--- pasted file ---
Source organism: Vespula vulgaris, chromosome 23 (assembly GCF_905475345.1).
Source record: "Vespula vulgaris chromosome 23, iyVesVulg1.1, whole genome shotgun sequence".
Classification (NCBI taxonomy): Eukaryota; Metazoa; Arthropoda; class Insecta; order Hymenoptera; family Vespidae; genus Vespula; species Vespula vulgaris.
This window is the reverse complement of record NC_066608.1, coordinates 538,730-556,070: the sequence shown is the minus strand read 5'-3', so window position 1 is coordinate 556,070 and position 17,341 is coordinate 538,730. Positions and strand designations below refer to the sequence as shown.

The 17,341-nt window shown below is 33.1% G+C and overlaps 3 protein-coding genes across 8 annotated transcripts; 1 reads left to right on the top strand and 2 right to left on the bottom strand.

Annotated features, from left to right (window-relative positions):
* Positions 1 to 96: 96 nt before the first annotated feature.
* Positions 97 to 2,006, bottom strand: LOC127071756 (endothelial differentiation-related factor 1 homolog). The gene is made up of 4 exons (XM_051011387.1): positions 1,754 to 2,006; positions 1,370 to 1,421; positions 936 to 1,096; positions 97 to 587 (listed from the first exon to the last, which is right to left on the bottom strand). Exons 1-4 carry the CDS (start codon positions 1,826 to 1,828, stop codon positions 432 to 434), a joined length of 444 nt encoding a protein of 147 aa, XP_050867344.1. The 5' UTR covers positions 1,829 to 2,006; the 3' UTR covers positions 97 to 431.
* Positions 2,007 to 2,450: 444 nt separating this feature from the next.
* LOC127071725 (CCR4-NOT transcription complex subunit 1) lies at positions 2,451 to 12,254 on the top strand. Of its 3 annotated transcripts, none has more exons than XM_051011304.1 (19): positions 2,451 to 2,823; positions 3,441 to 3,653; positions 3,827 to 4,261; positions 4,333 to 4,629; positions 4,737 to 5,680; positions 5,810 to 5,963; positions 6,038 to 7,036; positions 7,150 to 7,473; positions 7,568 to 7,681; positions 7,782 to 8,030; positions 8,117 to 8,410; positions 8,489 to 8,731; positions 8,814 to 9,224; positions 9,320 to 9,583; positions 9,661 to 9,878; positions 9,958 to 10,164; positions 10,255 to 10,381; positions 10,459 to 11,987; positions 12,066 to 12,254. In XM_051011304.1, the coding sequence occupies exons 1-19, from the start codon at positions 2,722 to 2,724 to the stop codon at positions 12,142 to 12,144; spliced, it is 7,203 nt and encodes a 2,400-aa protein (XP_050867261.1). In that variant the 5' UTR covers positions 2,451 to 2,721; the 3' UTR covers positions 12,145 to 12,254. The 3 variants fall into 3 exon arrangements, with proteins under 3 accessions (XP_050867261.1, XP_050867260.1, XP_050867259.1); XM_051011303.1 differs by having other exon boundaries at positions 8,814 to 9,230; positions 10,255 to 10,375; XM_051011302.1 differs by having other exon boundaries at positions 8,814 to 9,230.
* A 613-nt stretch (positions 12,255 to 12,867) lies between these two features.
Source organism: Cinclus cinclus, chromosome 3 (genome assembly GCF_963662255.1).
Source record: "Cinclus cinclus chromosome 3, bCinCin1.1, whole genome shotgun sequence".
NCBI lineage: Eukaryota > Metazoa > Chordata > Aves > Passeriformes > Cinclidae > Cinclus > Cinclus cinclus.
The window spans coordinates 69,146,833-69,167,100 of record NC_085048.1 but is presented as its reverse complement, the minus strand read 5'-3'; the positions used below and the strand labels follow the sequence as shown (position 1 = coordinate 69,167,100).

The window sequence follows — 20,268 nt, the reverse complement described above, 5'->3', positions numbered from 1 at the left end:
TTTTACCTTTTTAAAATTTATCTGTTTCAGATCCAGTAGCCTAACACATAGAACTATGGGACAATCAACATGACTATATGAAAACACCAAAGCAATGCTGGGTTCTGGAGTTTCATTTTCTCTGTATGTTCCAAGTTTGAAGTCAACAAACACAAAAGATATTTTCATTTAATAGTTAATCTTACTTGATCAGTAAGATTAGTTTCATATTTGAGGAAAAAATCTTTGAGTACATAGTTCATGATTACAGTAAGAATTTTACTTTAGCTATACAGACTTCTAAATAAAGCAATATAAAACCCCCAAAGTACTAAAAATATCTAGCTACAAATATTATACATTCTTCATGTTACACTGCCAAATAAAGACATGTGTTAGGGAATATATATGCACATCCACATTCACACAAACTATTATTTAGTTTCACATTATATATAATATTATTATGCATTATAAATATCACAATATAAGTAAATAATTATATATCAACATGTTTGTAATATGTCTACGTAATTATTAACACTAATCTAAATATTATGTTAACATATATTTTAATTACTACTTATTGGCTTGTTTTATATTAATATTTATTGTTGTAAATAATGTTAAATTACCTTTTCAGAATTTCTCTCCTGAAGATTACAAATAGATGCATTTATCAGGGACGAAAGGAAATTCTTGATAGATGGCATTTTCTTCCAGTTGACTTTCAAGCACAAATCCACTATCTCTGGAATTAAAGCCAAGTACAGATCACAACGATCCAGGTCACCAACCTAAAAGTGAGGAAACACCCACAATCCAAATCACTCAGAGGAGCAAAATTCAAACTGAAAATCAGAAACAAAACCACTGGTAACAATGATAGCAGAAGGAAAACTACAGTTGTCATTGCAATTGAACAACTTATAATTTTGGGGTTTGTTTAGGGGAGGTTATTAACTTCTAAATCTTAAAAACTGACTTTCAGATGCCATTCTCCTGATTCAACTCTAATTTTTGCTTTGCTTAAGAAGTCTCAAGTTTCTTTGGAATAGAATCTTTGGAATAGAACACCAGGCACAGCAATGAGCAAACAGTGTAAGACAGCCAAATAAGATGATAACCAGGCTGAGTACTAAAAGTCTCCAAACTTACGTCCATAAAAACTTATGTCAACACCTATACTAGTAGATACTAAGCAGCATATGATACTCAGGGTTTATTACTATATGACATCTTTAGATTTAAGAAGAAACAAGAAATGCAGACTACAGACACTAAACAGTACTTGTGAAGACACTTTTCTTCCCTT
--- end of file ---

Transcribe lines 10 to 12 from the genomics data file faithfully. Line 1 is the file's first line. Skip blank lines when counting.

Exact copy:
* LOC127071725 (CCR4-NOT transcription complex subunit 1) lies at positions 2,451 to 12,254 on the top strand. Of its 3 annotated transcripts, none has more exons than XM_051011304.1 (19): positions 2,451 to 2,823; positions 3,441 to 3,653; positions 3,827 to 4,261; positions 4,333 to 4,629; positions 4,737 to 5,680; positions 5,810 to 5,963; positions 6,038 to 7,036; positions 7,150 to 7,473; positions 7,568 to 7,681; positions 7,782 to 8,030; positions 8,117 to 8,410; positions 8,489 to 8,731; positions 8,814 to 9,224; positions 9,320 to 9,583; positions 9,661 to 9,878; positions 9,958 to 10,164; positions 10,255 to 10,381; positions 10,459 to 11,987; positions 12,066 to 12,254. In XM_051011304.1, the coding sequence occupies exons 1-19, from the start codon at positions 2,722 to 2,724 to the stop codon at positions 12,142 to 12,144; spliced, it is 7,203 nt and encodes a 2,400-aa protein (XP_050867261.1). In that variant the 5' UTR covers positions 2,451 to 2,721; the 3' UTR covers positions 12,145 to 12,254. The 3 variants fall into 3 exon arrangements, with proteins under 3 accessions (XP_050867261.1, XP_050867260.1, XP_050867259.1); XM_051011303.1 differs by having other exon boundaries at positions 8,814 to 9,230; positions 10,255 to 10,375; XM_051011302.1 differs by having other exon boundaries at positions 8,814 to 9,230.
* A 613-nt stretch (positions 12,255 to 12,867) lies between these two features.
Source organism: Cinclus cinclus, chromosome 3 (genome assembly GCF_963662255.1).